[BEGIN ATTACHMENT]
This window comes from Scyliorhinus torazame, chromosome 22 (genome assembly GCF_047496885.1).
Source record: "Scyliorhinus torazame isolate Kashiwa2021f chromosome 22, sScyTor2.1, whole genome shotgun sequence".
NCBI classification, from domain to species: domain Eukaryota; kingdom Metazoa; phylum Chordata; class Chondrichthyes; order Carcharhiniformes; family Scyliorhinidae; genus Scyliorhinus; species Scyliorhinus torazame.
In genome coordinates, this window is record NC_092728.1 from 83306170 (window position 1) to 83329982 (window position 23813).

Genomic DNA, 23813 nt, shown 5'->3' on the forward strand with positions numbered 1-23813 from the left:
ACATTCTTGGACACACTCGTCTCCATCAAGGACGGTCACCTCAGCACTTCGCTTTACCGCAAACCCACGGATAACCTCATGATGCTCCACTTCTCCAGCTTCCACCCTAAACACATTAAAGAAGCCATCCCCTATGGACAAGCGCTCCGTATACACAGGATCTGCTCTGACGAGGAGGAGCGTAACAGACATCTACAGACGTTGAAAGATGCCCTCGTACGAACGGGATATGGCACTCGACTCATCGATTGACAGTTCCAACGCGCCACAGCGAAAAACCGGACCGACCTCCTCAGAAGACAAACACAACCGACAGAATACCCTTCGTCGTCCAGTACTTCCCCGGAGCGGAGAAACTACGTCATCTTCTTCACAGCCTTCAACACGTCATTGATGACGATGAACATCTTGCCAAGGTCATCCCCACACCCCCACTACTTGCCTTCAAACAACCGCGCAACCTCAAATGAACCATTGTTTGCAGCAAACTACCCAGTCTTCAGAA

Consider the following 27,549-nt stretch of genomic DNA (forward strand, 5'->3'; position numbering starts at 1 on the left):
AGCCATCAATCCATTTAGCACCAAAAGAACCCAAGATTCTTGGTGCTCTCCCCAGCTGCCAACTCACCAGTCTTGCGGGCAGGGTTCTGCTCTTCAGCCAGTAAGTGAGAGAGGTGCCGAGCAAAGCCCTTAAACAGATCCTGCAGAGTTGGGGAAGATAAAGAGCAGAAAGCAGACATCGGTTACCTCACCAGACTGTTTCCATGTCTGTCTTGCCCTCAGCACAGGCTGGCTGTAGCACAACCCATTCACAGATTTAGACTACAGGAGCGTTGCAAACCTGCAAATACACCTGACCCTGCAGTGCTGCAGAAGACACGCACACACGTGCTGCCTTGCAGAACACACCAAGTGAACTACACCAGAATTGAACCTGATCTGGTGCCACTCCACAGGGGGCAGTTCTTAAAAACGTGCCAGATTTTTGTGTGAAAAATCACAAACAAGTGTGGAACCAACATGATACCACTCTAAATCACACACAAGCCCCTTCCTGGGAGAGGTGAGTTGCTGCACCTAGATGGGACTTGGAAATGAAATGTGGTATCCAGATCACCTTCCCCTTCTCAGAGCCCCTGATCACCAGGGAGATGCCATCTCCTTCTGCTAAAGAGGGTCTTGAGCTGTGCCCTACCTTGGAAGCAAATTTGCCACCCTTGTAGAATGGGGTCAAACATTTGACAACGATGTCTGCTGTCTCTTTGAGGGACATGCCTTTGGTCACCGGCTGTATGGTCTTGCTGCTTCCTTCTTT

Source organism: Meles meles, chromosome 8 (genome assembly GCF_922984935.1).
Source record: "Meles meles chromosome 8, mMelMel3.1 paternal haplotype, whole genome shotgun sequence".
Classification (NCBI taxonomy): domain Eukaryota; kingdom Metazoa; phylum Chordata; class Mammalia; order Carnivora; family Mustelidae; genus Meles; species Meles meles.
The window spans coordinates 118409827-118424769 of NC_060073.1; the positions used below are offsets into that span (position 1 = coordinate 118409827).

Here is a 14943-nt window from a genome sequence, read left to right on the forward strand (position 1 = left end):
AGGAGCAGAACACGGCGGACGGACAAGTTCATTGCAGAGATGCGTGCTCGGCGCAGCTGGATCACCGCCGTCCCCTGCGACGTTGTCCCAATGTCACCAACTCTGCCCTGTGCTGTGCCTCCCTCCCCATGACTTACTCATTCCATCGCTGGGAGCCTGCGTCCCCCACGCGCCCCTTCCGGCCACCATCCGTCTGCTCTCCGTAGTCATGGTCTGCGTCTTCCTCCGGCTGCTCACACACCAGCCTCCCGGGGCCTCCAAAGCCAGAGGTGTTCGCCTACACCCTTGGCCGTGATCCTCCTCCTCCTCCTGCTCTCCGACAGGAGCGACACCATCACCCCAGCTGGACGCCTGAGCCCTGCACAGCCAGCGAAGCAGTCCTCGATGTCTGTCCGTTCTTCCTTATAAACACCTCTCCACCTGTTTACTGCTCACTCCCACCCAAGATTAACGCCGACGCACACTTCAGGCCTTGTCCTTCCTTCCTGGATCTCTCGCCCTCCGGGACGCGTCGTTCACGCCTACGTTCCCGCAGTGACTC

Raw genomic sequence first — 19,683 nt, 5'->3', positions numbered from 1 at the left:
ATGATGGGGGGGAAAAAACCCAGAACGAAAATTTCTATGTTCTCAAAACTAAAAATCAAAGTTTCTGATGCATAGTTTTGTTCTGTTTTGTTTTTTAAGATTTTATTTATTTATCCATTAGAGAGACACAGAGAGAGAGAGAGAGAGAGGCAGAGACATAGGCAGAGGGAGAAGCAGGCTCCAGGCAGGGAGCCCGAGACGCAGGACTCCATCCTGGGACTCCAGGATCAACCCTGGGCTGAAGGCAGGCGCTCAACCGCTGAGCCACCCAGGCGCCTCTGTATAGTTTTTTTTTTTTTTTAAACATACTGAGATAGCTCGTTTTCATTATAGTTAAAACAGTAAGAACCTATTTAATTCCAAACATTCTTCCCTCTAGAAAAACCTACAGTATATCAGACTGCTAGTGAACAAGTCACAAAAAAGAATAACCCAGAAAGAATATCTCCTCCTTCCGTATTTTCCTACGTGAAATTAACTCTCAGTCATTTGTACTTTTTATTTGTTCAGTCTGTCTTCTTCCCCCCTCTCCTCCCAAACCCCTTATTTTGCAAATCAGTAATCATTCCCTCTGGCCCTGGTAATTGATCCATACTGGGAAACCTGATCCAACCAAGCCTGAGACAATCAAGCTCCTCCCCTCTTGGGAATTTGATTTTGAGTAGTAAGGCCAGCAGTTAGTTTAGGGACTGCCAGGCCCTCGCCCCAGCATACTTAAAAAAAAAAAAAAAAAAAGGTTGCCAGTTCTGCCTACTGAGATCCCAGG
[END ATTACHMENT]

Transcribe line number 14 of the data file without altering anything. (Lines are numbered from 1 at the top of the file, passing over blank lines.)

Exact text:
AGGAGCAGAACACGGCGGACGGACAAGTTCATTGCAGAGATGCGTGCTCGGCGCAGCTGGATCACCGCCGTCCCCTGCGACGTTGTCCCAATGTCACCAACTCTGCCCTGTGCTGTGCCTCCCTCCCCATGACTTACTCATTCCATCGCTGGGAGCCTGCGTCCCCCACGCGCCCCTTCCGGCCACCATCCGTCTGCTCTCCGTAGTCATGGTCTGCGTCTTCCTCCGGCTGCTCACACACCAGCCTCCCGGGGCCTCCAAAGCCAGAGGTGTTCGCCTACACCCTTGGCCGTGATCCTCCTCCTCCTCCTGCTCTCCGACAGGAGCGACACCATCACCCCAGCTGGACGCCTGAGCCCTGCACAGCCAGCGAAGCAGTCCTCGATGTCTGTCCGTTCTTCCTTATAAACACCTCTCCACCTGTTTACTGCTCACTCCCACCCAAGATTAACGCCGACGCACACTTCAGGCCTTGTCCTTCCTTCCTGGATCTCTCGCCCTCCGGGACGCGTCGTTCACGCCTACGTTCCCGCAGTGACTC